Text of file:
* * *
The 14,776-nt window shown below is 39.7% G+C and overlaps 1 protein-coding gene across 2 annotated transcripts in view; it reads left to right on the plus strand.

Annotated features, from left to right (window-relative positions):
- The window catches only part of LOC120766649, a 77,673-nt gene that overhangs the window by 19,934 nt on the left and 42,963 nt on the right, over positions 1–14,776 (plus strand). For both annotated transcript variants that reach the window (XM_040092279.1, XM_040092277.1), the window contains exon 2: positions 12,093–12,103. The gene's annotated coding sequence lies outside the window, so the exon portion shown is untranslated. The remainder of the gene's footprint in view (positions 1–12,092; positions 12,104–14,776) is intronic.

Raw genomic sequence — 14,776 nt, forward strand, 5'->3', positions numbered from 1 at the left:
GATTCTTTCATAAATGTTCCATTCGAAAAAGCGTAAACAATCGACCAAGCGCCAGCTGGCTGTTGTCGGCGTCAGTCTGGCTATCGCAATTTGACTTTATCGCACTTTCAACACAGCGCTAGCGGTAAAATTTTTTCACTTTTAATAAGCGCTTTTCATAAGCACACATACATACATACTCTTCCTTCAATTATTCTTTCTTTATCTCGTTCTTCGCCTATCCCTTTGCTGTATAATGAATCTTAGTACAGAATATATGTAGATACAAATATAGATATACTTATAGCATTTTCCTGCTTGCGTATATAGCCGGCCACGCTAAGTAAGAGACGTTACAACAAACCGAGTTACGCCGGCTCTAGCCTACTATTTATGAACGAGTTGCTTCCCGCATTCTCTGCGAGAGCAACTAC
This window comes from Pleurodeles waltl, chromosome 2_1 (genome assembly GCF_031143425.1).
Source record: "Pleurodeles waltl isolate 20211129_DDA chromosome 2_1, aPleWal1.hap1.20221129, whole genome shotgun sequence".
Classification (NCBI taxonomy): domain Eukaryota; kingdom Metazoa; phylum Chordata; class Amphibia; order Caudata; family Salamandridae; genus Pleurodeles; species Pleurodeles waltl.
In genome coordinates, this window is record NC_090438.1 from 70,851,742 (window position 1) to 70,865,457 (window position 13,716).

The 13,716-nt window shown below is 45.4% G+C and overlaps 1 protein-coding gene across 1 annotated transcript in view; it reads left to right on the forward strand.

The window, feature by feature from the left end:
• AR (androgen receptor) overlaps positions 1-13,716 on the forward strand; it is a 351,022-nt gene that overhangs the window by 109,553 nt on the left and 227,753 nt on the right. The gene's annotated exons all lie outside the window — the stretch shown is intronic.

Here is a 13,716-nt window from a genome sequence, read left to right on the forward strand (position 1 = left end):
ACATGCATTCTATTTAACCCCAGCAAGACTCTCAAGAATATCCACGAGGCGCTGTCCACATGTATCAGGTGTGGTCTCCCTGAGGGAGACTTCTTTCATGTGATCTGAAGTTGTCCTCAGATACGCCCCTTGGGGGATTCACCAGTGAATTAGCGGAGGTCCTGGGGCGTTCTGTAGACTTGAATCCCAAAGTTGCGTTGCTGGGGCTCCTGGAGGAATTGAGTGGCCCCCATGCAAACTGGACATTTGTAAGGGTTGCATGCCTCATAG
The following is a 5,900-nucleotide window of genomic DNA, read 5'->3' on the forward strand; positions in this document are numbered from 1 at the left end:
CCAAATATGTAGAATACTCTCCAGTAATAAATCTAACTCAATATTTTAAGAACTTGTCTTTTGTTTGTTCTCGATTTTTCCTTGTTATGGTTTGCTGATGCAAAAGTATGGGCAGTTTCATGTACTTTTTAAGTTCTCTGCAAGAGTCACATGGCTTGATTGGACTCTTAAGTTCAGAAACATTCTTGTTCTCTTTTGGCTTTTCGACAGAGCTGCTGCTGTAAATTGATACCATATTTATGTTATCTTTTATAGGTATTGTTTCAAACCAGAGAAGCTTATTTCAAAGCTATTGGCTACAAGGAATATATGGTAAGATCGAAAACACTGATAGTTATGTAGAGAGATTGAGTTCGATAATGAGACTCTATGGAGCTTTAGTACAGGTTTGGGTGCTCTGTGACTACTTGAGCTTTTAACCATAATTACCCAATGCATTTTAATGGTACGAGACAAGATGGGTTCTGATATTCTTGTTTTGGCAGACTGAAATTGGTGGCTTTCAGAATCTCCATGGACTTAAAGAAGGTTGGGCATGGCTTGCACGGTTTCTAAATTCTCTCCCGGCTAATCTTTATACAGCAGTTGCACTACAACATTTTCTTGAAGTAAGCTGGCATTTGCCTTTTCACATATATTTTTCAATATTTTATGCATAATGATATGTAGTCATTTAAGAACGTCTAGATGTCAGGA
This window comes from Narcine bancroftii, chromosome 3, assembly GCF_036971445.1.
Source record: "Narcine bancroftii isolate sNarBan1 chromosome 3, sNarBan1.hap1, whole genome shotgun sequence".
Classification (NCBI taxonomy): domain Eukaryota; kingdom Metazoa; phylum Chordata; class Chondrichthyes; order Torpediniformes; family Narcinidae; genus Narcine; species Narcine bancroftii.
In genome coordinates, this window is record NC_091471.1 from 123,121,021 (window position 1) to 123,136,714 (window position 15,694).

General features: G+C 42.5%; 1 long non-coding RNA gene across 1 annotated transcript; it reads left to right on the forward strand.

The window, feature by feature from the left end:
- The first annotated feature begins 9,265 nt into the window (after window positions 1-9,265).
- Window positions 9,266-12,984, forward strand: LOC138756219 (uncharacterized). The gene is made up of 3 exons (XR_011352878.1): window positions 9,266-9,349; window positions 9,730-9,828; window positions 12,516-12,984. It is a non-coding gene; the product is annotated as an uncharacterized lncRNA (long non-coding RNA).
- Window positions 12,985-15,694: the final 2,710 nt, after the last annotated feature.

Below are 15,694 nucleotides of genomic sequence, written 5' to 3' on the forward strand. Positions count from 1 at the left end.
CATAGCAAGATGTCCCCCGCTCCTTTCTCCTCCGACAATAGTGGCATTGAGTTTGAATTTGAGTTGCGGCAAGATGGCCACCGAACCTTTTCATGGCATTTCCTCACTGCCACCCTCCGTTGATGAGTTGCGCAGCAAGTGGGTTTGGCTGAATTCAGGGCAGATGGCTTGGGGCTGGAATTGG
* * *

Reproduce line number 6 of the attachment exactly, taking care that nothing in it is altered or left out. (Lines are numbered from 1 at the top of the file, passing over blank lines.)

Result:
This window comes from Pleurodeles waltl, chromosome 2_1 (genome assembly GCF_031143425.1).